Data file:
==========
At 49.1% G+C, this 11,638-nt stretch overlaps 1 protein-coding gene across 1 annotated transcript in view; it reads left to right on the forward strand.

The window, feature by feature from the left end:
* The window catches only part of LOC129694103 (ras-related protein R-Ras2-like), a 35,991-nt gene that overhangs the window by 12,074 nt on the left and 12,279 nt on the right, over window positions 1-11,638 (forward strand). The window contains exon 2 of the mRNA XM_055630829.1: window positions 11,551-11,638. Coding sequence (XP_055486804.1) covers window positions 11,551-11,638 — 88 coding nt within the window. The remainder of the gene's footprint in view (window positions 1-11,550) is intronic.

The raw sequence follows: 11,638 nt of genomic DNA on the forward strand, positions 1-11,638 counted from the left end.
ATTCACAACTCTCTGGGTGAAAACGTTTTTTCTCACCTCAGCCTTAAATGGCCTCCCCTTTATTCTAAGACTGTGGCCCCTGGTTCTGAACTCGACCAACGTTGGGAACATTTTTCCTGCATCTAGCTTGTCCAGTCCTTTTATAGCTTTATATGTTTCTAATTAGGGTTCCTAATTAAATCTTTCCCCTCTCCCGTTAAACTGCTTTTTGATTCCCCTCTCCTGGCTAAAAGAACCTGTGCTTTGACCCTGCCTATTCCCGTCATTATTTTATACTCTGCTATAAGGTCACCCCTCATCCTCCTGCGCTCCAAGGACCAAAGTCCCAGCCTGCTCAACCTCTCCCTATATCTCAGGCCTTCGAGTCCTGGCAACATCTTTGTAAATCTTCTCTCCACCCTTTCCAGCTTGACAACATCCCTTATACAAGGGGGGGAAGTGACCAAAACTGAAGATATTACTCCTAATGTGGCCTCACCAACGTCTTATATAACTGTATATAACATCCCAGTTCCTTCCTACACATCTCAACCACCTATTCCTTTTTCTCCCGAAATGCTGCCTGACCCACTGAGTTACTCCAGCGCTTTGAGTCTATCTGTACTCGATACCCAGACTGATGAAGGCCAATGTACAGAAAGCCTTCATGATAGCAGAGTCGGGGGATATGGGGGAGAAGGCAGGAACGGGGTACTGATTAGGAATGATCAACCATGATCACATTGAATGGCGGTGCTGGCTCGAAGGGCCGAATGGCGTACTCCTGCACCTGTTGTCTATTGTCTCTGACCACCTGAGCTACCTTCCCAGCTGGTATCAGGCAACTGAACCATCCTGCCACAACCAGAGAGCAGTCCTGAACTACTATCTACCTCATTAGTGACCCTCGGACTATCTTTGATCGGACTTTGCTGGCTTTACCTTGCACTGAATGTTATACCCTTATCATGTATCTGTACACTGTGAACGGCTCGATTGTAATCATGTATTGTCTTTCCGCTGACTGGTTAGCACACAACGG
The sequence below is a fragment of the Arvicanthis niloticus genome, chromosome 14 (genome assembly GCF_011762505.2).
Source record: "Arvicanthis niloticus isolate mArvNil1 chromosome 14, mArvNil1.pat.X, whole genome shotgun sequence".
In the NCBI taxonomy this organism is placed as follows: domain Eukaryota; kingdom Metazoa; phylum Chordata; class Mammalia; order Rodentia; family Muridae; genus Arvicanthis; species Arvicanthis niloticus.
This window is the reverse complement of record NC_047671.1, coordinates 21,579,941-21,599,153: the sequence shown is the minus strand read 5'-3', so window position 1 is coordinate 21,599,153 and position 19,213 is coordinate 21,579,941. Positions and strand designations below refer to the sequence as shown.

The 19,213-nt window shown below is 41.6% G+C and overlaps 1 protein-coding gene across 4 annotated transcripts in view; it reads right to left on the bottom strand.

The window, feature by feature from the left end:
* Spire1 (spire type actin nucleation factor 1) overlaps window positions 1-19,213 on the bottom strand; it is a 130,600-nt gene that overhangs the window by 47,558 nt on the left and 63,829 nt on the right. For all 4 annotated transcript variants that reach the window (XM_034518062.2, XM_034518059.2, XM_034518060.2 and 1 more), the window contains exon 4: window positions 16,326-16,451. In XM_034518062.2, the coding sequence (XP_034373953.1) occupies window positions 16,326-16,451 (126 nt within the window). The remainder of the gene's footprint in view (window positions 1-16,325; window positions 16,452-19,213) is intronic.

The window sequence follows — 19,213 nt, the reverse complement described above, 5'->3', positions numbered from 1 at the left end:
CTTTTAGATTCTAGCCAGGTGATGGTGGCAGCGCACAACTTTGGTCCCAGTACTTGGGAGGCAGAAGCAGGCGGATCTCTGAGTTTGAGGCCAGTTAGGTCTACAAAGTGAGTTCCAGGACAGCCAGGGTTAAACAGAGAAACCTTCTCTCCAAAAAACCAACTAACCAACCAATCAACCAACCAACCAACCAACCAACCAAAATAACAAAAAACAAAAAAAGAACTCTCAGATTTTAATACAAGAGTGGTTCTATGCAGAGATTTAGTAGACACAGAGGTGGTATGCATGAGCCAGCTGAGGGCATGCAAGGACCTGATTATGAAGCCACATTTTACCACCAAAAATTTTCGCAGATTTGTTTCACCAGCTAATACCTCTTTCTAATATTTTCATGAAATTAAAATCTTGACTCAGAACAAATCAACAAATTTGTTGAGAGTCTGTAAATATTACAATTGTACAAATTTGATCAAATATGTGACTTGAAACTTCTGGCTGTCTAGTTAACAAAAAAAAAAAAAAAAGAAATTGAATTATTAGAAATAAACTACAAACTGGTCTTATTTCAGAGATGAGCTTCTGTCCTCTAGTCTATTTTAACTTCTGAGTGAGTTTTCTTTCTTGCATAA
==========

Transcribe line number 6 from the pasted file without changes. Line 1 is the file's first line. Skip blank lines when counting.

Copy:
The sequence below is a fragment of the Arvicanthis niloticus genome, chromosome 14 (genome assembly GCF_011762505.2).